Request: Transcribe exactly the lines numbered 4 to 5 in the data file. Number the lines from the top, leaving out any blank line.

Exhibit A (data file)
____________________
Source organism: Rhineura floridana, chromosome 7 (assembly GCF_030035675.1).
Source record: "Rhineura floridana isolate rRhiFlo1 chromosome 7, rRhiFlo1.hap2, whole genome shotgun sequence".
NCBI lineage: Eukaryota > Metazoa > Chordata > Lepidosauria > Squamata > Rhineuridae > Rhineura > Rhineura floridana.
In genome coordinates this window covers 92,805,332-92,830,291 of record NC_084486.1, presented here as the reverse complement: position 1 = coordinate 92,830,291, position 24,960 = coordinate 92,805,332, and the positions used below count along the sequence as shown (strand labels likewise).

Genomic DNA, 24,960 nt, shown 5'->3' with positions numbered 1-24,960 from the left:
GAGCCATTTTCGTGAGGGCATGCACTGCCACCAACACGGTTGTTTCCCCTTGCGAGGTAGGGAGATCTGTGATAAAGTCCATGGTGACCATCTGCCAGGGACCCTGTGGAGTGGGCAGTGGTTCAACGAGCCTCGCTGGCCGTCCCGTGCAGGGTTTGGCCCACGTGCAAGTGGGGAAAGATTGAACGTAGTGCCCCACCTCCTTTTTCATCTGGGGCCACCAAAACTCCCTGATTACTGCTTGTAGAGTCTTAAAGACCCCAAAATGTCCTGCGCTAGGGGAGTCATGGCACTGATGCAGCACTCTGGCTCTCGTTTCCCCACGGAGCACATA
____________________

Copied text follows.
In genome coordinates this window covers 92,805,332-92,830,291 of record NC_084486.1, presented here as the reverse complement: position 1 = coordinate 92,830,291, position 24,960 = coordinate 92,805,332, and the positions used below count along the sequence as shown (strand labels likewise).

Genomic DNA, 24,960 nt, shown 5'->3' with positions numbered 1-24,960 from the left: